Environmental Health News

What's Working

  • Garden Mosaics projects promote science education while connecting young and old people as they work together in local gardens.
  • Hope Meadows is a planned inter-generational community containing foster and adoptive parents, children, and senior citizens
  • In August 2002, the Los Angeles Unified School District (LAUSD) Board voted to ban soft drinks from all of the district’s schools

The Green Flag Program

The “school environment” includes the entirety of a school: the interior of the building, including air, tap water, and school supplies, and the environment surrounding the school building. A school’s practices have a major impact on the school environment, which then affects those who attend or work in the school; the chemicals a school uses for cleaning, for example, can affect the health of those in the school environment. How can we ensure that schools have the smallest impact possible on the health of their students and staff? We can undertake projects that improve the school environment through the Green Flag Program.

The Green Flag Program involves students, teachers, and parents in making schools healthy places to study and work. With each step that a school takes to improve its environment, the Green Flag Program presents an award to those who are working for change. If a school works hard enough for change, it will earn the Green Flag Award for Environmental Leadership.

The Green Flag Program recognizes schools’ achievements in any of four areas. The Integrated Pest Management (IPM) program helps schools switch to nontoxic methods of pest management. The Reduce, Reuse, Recycle program helps schools establish better systems of conservation and recycling. The Indoor Air Quality (IAQ) program assists schools in determining if they have serious indoor air quality problems and helps them devise solutions to these. Finally, the Non-Toxic Products program helps schools identify the toxic products they use and assists them in choosing non-toxic replacements.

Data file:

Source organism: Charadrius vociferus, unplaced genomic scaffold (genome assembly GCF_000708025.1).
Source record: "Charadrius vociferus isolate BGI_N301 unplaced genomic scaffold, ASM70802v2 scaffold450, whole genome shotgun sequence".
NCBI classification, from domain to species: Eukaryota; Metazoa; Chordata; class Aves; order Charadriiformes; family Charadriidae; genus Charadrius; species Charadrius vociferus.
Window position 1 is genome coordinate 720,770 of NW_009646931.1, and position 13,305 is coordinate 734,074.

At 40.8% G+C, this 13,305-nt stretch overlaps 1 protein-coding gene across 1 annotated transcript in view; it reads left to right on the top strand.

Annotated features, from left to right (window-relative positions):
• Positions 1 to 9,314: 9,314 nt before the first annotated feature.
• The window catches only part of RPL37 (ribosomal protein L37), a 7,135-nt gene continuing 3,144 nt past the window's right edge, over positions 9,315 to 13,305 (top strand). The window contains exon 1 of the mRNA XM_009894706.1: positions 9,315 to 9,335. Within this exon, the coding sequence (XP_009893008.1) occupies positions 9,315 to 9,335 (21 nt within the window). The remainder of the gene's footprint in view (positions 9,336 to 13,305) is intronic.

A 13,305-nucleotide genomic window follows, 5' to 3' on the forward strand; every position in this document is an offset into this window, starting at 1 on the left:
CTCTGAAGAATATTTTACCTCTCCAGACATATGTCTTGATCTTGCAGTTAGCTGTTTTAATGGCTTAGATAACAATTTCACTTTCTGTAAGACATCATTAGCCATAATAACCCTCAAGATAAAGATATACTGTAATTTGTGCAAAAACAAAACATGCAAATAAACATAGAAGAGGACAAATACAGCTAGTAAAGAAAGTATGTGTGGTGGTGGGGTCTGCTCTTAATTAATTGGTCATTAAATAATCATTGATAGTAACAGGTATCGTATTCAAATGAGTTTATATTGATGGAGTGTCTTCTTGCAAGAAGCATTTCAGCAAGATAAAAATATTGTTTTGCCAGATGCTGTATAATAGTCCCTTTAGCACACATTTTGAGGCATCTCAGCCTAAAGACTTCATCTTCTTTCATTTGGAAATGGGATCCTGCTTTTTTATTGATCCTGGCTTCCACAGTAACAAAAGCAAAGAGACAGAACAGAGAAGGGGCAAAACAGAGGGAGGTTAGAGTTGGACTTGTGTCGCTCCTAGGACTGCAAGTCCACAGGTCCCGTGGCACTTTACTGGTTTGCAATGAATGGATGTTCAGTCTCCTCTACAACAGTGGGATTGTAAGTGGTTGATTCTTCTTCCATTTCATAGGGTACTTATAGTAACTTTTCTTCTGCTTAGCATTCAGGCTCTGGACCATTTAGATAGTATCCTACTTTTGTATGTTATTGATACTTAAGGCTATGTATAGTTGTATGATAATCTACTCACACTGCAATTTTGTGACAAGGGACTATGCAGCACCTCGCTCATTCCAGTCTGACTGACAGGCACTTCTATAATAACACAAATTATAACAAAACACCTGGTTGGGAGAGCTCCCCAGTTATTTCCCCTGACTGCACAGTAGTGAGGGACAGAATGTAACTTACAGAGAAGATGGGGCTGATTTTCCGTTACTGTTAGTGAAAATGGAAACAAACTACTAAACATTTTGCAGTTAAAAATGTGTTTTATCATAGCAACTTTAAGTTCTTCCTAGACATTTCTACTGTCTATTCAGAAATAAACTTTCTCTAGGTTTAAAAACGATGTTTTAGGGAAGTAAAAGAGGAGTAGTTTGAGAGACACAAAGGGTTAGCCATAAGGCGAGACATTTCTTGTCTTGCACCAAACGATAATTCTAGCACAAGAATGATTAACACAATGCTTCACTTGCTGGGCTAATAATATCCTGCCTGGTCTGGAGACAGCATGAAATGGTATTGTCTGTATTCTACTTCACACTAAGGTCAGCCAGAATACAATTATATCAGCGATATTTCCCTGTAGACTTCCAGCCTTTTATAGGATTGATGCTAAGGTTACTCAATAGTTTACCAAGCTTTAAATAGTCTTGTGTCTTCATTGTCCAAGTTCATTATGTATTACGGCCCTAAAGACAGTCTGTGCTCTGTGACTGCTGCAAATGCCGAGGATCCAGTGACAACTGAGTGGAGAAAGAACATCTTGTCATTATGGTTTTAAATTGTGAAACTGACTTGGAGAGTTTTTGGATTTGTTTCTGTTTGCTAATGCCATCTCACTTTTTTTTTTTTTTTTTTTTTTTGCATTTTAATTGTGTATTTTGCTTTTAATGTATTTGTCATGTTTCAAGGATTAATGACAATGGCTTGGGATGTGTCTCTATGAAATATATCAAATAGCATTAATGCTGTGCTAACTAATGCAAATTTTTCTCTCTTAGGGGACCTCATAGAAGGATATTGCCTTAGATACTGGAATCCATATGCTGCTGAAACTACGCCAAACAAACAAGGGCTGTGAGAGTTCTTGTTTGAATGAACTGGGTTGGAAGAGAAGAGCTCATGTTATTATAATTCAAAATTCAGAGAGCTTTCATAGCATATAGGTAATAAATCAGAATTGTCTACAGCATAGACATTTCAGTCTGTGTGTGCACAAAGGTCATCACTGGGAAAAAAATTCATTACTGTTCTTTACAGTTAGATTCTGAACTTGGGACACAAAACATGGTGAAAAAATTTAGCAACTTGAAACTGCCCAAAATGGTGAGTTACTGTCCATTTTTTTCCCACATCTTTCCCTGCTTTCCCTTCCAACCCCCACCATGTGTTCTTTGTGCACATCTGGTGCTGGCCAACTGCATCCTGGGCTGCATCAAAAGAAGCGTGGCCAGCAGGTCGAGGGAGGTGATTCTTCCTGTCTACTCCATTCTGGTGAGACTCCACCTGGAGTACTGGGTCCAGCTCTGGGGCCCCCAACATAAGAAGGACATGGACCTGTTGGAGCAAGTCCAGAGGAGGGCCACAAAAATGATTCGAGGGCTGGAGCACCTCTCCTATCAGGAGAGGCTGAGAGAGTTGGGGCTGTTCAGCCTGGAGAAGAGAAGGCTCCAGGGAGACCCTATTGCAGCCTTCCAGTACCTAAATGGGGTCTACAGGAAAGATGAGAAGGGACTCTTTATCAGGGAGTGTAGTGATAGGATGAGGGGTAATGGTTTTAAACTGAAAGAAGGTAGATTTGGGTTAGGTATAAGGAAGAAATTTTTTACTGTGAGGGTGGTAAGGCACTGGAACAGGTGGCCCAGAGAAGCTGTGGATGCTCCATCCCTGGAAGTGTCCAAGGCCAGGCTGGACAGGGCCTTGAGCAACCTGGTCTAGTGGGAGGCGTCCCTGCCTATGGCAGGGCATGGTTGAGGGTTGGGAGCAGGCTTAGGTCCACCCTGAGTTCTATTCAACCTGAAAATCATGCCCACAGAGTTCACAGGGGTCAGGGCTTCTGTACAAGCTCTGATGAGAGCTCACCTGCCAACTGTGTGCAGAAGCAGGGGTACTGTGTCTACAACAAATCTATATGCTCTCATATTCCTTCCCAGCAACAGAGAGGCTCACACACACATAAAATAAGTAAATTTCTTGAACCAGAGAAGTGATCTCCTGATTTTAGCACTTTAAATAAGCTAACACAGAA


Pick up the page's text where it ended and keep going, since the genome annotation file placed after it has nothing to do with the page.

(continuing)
Whatever issue area they work on, each school must complete a three-stage process to be eligible for a Green Flag Award for Environmental Leadership. First, schools evaluate their overall situation, choose an issue area to work on, and form a Green Flag team. Second, students and teachers evaluate problems and alternatives and work to educate themselves and the greater school community about the need for change. Finally, students and adults develop a program that will improve the environment, get approval for this, and conduct activities that will help the program succeed. Once a Green Flag team demonstrates that the program has been carried out for at least three months, they are eligible for the Green Flag Award for Environmental Leadership.

Children of all ages can enjoy success under the Green Flag Program. At Southeast Elementary School (Mansfield Center, CT), third and fourth graders run a project that turns the school’s cafeteria waste (and food waste from two other schools!) into compost, which in turn is used to grow plants for sale in the school’s greenhouse. At Herndon High School (Herndon, VA) students have turned a can and paper recycling project into a source of money for college scholarships, raising over $250,000 through their efforts. And at Lewis Cass Technical High (Detroit, MI) students conducting a Green Flag pest control project have seized this opportunity to learn about science, data gathering, and mapping.

Contact Group: The Child Proofing our Communities Campaign

Address: P.O. Box 6806
Falls Church, VA 22040-6806

Phone: 703-237-2249

Email: childproofing@chej.org

Web site: www.greenflagschools.org